Mendel's work was rejected at first in the scientific community, and was not widely accepted until after he died. During his own lifetime, most biologists held the idea that all characteristics were passed to the next generation through blending inheritance, in which the traits from each parent are averaged together. Instances of this phenomenon are now explained by the action of multiple genes with quantitative effects. Charles Darwin tried unsuccessfully to explain inheritance through a theory of pangenesis. It was not until the early 20th century that the importance of Mendel's ideas was realized.

Rediscovery of Mendel's work

He also described novel plant species, and these are denoted with the botanical author abbreviation "Mendel".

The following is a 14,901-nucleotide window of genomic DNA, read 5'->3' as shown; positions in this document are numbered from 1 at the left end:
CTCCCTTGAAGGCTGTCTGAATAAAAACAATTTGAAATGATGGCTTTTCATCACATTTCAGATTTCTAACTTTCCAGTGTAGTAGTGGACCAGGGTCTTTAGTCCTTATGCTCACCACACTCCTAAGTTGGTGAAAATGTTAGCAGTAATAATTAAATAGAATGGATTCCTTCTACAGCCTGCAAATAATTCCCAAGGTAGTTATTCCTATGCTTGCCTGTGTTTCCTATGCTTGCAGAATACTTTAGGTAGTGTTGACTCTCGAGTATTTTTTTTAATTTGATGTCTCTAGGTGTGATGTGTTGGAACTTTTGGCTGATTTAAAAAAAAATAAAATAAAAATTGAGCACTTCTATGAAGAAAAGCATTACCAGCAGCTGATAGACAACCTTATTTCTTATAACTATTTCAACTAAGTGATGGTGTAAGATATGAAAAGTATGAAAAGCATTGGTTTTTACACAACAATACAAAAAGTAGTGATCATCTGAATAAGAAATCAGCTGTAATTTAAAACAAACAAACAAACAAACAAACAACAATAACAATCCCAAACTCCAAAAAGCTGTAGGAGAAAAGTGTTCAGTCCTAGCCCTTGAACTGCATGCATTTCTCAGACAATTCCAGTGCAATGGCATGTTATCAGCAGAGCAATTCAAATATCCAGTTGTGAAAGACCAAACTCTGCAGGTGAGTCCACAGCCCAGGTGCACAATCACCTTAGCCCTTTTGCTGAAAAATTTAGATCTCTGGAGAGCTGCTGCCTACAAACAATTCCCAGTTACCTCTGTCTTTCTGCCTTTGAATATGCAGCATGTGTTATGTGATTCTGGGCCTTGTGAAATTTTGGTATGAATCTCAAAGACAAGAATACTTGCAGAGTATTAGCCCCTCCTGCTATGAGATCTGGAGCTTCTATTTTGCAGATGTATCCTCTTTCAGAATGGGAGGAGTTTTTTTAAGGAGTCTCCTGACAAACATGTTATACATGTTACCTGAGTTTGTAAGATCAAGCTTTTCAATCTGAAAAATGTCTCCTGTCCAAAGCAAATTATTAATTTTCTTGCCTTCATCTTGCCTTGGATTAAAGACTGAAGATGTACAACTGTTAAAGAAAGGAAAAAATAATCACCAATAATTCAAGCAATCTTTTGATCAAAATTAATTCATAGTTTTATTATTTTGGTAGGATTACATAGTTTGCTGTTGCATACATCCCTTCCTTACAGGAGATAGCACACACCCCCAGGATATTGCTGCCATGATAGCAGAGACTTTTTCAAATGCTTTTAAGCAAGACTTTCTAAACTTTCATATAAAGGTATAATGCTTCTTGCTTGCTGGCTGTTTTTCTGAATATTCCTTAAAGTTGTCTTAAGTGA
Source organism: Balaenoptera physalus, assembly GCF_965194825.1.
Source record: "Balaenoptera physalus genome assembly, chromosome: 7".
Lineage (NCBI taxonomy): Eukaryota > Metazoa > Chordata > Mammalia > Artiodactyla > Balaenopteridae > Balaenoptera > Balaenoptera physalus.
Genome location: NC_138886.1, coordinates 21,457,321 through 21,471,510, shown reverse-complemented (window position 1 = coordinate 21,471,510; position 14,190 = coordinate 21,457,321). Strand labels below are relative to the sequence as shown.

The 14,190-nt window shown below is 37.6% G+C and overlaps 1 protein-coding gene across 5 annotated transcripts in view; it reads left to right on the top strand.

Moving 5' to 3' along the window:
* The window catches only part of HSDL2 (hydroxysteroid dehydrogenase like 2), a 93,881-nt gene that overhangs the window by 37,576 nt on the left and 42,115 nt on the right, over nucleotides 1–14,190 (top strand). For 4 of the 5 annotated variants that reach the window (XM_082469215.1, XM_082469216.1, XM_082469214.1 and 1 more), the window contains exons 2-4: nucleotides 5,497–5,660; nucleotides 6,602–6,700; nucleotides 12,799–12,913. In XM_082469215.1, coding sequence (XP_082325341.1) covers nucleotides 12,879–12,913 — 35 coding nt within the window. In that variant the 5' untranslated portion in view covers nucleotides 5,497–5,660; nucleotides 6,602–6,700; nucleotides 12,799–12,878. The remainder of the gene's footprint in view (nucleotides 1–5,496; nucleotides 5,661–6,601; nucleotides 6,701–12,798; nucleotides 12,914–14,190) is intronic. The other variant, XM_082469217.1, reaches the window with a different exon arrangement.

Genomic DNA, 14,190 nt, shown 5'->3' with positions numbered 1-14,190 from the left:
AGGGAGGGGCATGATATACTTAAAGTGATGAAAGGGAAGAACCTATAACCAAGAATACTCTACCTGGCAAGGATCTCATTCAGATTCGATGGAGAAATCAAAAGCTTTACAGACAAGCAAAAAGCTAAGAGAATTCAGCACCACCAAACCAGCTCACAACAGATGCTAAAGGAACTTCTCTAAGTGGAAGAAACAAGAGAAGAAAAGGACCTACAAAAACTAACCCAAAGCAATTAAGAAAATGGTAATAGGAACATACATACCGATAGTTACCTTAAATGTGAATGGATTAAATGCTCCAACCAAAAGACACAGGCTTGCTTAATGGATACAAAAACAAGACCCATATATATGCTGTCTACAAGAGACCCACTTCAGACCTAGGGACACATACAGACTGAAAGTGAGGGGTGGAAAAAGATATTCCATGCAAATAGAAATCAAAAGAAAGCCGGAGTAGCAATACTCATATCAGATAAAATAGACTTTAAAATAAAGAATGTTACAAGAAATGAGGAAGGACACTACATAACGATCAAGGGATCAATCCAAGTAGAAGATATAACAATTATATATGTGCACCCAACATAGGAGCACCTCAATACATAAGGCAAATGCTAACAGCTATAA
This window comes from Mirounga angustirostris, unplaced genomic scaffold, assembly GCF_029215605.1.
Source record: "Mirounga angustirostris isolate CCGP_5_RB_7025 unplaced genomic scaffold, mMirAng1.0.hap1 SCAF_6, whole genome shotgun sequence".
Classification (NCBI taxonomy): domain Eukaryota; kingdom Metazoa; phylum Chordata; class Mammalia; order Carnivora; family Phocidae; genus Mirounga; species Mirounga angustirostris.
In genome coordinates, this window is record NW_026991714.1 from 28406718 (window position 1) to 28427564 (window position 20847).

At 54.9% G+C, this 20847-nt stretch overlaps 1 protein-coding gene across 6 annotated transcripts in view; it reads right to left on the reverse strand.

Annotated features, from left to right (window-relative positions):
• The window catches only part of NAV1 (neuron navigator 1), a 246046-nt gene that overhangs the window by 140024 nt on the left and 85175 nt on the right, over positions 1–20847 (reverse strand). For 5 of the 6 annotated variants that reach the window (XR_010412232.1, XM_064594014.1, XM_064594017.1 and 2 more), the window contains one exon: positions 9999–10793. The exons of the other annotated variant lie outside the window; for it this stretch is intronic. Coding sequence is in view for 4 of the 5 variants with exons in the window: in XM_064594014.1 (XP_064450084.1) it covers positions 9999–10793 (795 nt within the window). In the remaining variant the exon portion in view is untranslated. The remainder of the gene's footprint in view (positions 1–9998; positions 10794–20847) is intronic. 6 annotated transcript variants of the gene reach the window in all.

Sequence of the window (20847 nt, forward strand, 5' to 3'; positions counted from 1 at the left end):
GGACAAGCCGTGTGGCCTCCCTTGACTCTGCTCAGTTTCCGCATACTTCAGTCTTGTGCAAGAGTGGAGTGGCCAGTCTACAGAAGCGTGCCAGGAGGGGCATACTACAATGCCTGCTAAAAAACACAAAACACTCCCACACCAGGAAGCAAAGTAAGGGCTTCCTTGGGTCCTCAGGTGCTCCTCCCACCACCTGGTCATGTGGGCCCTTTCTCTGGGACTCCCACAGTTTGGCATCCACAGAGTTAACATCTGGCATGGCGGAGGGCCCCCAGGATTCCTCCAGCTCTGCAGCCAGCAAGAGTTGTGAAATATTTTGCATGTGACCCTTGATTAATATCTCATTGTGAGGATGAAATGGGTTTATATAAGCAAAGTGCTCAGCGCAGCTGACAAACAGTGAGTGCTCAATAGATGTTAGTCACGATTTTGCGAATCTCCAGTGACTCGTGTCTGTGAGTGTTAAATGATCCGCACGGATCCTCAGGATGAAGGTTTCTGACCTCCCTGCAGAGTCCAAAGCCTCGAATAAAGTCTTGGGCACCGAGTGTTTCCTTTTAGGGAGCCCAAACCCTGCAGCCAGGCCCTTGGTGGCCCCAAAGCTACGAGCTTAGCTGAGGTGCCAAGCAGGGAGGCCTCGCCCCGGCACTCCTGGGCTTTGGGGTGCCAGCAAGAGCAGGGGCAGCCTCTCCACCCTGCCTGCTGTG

Mendel also experimented with hawkweed[23] and honeybees. However, none of his results on these survived, except for passing mention in the reports of Moravian Apiculture Society.[24] All that is known definitely is that he used Cyprian and Carniolan bees,[25] which were particularly aggressive to the annoyance of other monks and visitors of the monastery such that he was asked to get rid of them.[26] In contrast, he had a fondness for the bees, and refer to them as "my dearest little animals".[27]

Mendel began his studies on heredity using mice. He was at St. Thomas's Abbey but his bishop did not like one of his friar studying animal sex, so Mendel switched to plants.[21] Mendel also bred bees in a bee house that was built for him, using bee hives that he designed.[22] He also studied astronomy and meteorology,[10] founding the 'Austrian Meteorological Society' in 1865.[9] The majority of his published works were related to meteorology.[9]